I’ve recently been asked a question that I’ve been asked many times before. The question usually comes from a doctor, wanting to check in on my general wellbeing. The reason why it has stuck in my mind so much on this particular occasion is because I have recently read the results of a study that made me rethink my traditional answer.
On telling someone that I had JIA, they asked “Does it hurt?”. Common question, obvious answer: Yes, of course it hurts – that’s its ‘thing’. But that’s not a very polite response, is it? My traditional answer is “sometimes, yeah”. No one wants to come across as a moaner.
It’s quite hard to describe different types of pain. I know there are different types of pain with arthritis, and I know what normal arthritis pain is and what kinds of pain would give me cause for concern. I know pain that isn’t anything to do with arthritis, and might come from me falling downstairs because I’m so clumsy or from accidentally ripping off a hangnail.
It’s a question I get asked a lot about steroid injections as well. I’m more upfront with that, usually saying something about it being 20 seconds of absolute agony, so painful it makes me stop breathing and go completely silent, so painful I can’t even cry. There’s nothing embarrassing about admitting something notoriously painful is in fact painful.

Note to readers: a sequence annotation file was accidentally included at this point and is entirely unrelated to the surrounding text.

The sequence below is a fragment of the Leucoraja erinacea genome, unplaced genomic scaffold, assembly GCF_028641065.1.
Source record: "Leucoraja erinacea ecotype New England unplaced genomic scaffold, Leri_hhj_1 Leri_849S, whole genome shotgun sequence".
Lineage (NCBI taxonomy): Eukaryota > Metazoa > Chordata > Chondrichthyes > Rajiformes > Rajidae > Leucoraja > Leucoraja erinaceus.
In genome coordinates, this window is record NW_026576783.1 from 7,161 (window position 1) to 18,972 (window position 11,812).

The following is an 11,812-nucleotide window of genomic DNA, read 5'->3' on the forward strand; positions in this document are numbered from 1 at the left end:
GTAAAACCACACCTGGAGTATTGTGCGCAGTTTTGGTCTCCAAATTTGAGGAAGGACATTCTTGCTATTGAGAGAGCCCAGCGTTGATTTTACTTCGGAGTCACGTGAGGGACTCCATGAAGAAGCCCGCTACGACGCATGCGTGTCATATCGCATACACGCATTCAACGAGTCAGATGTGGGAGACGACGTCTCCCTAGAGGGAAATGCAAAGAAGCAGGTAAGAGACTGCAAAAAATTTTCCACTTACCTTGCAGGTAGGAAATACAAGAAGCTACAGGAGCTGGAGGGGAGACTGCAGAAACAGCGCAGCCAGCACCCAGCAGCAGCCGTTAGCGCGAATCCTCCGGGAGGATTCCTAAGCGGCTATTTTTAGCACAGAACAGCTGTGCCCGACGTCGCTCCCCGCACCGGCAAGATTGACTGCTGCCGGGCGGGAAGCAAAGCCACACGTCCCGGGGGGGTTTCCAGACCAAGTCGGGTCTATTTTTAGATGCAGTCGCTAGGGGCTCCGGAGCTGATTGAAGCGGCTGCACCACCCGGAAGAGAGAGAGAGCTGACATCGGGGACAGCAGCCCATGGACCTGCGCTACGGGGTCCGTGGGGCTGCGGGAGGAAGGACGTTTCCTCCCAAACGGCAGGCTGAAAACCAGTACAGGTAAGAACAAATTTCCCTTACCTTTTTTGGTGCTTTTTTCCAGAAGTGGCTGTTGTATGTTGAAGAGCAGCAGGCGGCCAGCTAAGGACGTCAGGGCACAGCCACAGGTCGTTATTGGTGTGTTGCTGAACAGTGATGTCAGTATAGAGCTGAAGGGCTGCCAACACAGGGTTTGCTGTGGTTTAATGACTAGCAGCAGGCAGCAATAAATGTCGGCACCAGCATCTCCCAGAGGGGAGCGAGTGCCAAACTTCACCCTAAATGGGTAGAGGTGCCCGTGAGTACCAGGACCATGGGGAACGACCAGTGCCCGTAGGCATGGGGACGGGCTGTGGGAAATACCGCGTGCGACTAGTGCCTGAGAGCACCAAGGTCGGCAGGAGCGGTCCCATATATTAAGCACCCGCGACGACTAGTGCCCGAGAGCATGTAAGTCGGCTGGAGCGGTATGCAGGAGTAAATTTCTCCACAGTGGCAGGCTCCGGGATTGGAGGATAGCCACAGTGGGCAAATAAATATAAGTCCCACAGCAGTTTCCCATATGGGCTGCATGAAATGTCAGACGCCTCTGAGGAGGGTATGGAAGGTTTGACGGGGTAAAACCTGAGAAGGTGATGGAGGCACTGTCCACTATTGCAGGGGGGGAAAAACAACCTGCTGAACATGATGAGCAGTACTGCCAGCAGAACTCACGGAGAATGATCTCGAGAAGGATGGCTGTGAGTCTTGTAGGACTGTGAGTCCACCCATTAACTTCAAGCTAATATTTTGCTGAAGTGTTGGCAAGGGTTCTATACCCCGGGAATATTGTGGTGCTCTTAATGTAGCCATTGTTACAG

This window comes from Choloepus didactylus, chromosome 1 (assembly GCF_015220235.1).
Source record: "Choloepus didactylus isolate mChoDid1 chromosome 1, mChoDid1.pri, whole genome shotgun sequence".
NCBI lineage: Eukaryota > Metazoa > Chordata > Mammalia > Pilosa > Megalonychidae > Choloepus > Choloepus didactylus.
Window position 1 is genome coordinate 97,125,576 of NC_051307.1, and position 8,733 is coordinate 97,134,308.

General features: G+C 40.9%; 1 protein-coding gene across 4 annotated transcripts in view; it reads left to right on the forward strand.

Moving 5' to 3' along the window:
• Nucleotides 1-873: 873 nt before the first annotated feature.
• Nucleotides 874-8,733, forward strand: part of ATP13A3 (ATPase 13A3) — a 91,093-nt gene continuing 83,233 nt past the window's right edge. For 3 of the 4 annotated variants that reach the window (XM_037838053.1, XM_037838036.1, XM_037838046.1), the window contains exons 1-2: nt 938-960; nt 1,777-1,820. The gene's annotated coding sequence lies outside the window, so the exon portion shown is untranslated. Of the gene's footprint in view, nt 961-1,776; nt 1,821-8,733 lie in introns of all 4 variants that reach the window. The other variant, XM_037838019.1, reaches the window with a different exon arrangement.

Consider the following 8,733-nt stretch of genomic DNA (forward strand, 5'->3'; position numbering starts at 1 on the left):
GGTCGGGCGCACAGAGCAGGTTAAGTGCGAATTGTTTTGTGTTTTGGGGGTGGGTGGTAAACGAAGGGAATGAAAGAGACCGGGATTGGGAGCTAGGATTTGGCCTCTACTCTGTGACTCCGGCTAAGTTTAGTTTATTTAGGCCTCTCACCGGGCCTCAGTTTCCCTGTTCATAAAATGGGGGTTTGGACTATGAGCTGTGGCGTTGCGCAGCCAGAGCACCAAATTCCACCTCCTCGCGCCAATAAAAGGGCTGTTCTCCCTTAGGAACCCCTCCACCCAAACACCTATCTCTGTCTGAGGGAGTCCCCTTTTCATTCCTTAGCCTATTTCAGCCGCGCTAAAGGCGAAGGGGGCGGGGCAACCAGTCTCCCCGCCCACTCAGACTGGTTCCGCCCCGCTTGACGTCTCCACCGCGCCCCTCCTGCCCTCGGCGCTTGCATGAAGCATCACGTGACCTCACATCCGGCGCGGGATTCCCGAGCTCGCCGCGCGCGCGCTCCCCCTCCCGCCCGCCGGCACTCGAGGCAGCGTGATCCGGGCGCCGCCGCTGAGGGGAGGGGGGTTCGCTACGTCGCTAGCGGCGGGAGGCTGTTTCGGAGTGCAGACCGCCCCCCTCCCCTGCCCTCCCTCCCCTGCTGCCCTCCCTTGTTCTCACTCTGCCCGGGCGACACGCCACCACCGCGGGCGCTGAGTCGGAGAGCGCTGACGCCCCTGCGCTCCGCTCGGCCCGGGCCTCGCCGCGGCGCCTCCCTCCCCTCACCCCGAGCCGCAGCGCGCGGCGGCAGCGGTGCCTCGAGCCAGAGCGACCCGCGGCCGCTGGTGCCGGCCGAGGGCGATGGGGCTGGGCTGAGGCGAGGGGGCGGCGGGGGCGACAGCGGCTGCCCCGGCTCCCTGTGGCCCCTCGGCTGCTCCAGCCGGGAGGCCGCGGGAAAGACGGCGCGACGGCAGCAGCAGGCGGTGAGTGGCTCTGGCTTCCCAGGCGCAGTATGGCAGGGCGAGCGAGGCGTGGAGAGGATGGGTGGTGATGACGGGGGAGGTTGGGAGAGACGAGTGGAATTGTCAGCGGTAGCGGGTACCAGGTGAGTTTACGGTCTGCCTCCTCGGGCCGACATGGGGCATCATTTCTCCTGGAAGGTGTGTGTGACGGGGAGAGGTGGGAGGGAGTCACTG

I’ve met people with arthritis before who are so scared of the pain of a steroid injection they would rather struggle on with a swollen joint. I am not one of these people; I would rather endure 20 seconds of horrible, intense pain than struggle on with a bad knee or an elbow so sore I can’t pick anything up. It’s a means to an end.
This, and the fact that I have JIA pain every single day but usually don’t cry about it, led me to believe that I must have an exceptionally high pain threshold. However, a 2013 study has made me not think quite so highly of myself.
This study says that children with JIA actually have a lower pain threshold than those without. This made me think what came first – the low pain threshold, or the JIA? If the low pain threshold was first, then just how painful is JIA? Are we all just fussing over nothing?
Honestly, I don’t know. And I suppose it doesn’t really matter. We’re all in this together, moaning about it and getting on with it. We can’t all be wrong, right?
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(Any opinions expressed in Collette’s blog are not necessarily shared by Arthur’s Place. Nothing that you read in Collette’s blog constitutes medical advice.)